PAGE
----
F. GrenouilleauA. LegrainN. Lahrichi and L.-M. Rousseau, A set partitioning heuristic for the home health care routing and scheduling problem, European Journal of Operational Research, 275 (2019), 295-303.  doi: 10.1016/j.ejor.2018.11.025.

[12]

L. GriecoM. Utley and S. Crowe, Operational research applied to decisions in home health care: A systematic literature review, Journal of the Operational Research Society, 22 (2020), 1-32.  doi: 10.1080/01605682.2020.1750311.

[13]

A. Hertz and N. Lahrichi, A patient assignment algorithm for home care services, Journal of the Operational Research Society, 60 (2009), 481-495.  doi: 10.1057/palgrave.jors.2602574.

[14]

E. Lanzarone and A. Matta, A cost assignment policy for home care patients, Flexible Services and Manufacturing Journal, 24 (2012), 465-495.  doi: 10.1007/s10696-011-9121-4.

[15]

E. Lanzarone and A. Matta, The nurse-to-patient assignment problem in home care services, in Advanced Decision Making Methods Applied to Health Care, Springer, 2012,121–139. doi: 10.1007/978-88-470-2321-5_8.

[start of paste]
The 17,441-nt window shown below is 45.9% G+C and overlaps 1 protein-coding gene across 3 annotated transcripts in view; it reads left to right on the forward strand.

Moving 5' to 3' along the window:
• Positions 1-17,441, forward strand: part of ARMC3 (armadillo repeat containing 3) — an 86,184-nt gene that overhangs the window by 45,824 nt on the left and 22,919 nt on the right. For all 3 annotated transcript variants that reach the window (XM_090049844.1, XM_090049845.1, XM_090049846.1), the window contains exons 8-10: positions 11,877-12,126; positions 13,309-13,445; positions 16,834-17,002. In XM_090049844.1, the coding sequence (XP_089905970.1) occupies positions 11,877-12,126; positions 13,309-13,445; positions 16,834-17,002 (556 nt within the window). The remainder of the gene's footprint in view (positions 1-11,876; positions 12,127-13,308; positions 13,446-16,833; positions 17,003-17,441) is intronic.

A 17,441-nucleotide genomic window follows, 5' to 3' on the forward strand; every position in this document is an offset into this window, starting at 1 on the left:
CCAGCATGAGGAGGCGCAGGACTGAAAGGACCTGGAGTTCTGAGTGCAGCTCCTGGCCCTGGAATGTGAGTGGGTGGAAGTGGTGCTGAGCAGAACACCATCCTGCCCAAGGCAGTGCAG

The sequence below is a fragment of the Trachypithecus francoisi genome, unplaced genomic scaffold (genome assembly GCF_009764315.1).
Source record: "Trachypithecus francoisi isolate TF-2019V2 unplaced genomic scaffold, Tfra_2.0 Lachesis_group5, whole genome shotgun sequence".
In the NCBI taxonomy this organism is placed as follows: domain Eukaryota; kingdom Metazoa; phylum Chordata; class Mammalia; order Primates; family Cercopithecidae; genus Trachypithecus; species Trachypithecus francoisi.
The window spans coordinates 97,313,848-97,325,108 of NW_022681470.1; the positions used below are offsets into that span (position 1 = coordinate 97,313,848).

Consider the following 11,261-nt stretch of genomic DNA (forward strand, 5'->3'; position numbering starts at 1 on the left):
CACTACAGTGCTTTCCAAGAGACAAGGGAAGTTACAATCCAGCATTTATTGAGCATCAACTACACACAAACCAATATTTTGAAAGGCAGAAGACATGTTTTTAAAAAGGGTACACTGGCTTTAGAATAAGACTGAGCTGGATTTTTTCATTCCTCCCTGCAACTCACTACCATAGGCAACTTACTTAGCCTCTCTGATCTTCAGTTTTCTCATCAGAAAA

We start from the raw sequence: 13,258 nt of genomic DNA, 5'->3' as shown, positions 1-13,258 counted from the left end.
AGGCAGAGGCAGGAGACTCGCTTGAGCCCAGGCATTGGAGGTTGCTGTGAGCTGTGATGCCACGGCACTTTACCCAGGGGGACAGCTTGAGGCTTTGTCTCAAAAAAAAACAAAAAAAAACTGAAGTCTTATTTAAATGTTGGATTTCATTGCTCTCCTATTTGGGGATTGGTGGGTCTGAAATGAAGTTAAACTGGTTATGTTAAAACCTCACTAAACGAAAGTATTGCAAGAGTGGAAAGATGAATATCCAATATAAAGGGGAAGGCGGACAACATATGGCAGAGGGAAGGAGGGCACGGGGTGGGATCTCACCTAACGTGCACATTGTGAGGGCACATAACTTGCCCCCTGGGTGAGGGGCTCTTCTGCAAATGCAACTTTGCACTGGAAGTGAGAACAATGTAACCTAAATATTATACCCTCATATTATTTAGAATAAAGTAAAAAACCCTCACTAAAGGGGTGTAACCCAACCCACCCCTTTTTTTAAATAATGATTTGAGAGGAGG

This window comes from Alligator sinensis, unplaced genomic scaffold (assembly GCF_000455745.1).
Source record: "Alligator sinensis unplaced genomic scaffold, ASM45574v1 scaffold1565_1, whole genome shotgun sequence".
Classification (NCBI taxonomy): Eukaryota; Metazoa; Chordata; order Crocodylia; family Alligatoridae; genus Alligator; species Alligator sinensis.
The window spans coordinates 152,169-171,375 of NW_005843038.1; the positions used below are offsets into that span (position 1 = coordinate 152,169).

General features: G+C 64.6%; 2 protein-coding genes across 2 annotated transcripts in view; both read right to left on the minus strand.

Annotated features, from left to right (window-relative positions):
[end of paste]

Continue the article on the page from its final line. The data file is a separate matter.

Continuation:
[16]

E. Lanzarone and A. Matta, Robust nurse-to-patient assignment in home care services to minimize overtimes under continuity of care, Operations Research for Health Care, 3 (2014), 48-58. 

[17]

E. LanzaroneA. Matta and E. Sahin, Operations management applied to home care services: the problem of assigning human resources to patients, IEEE Transactions on Systems, Man, and Cybernetics-Part A: Systems and Humans, 42 (2012), 1346-1363.  doi: 10.1109/TSMCA.2012.2210207.

[18]